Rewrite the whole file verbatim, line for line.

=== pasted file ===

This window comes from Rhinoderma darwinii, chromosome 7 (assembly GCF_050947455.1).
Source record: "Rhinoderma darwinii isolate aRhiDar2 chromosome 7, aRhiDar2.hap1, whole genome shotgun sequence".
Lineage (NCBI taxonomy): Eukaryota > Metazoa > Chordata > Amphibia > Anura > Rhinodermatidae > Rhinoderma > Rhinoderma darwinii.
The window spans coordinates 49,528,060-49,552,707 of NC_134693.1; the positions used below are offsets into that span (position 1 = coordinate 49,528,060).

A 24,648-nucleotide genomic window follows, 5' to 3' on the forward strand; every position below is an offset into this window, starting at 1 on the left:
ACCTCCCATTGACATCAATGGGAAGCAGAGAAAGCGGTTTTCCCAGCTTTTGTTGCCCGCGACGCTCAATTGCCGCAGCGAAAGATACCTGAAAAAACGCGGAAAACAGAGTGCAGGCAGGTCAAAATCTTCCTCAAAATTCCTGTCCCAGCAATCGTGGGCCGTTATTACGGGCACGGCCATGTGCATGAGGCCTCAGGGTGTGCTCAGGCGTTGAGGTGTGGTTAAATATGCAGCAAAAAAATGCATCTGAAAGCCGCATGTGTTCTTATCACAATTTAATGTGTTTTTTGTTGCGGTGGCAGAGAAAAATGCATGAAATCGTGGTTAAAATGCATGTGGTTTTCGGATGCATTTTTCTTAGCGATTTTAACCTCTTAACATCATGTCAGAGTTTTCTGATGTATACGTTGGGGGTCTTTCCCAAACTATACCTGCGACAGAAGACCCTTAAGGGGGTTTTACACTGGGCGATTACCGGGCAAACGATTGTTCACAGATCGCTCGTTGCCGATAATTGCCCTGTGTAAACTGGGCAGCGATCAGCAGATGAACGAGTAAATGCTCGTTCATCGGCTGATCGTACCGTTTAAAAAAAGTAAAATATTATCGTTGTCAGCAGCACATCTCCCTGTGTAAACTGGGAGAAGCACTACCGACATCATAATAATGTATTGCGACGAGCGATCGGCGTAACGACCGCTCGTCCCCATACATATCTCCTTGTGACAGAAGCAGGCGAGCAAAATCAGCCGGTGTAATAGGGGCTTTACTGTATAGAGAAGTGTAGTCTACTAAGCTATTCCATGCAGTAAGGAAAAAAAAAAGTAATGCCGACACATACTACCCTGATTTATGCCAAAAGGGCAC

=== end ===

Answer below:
This window comes from Rhinoderma darwinii, chromosome 7 (assembly GCF_050947455.1).
Source record: "Rhinoderma darwinii isolate aRhiDar2 chromosome 7, aRhiDar2.hap1, whole genome shotgun sequence".
Lineage (NCBI taxonomy): Eukaryota > Metazoa > Chordata > Amphibia > Anura > Rhinodermatidae > Rhinoderma > Rhinoderma darwinii.
The window spans coordinates 49,528,060-49,552,707 of NC_134693.1; the positions used below are offsets into that span (position 1 = coordinate 49,528,060).

A 24,648-nucleotide genomic window follows, 5' to 3' on the forward strand; every position below is an offset into this window, starting at 1 on the left:
ACCTCCCATTGACATCAATGGGAAGCAGAGAAAGCGGTTTTCCCAGCTTTTGTTGCCCGCGACGCTCAATTGCCGCAGCGAAAGATACCTGAAAAAACGCGGAAAACAGAGTGCAGGCAGGTCAAAATCTTCCTCAAAATTCCTGTCCCAGCAATCGTGGGCCGTTATTACGGGCACGGCCATGTGCATGAGGCCTCAGGGTGTGCTCAGGCGTTGAGGTGTGGTTAAATATGCAGCAAAAAAATGCATCTGAAAGCCGCATGTGTTCTTATCACAATTTAATGTGTTTTTTGTTGCGGTGGCAGAGAAAAATGCATGAAATCGTGGTTAAAATGCATGTGGTTTTCGGATGCATTTTTCTTAGCGATTTTAACCTCTTAACATCATGTCAGAGTTTTCTGATGTATACGTTGGGGGTCTTTCCCAAACTATACCTGCGACAGAAGACCCTTAAGGGGGTTTTACACTGGGCGATTACCGGGCAAACGATTGTTCACAGATCGCTCGTTGCCGATAATTGCCCTGTGTAAACTGGGCAGCGATCAGCAGATGAACGAGTAAATGCTCGTTCATCGGCTGATCGTACCGTTTAAAAAAAGTAAAATATTATCGTTGTCAGCAGCACATCTCCCTGTGTAAACTGGGAGAAGCACTACCGACATCATAATAATGTATTGCGACGAGCGATCGGCGTAACGACCGCTCGTCCCCATACATATCTCCTTGTGACAGAAGCAGGCGAGCAAAATCAGCCGGTGTAATAGGGGCTTTACTGTATAGAGAAGTGTAGTCTACTAAGCTATTCCATGCAGTAAGGAAAAAAAAAAGTAATGCCGACACATACTACCCTGATTTATGCCAAAAGGGCAC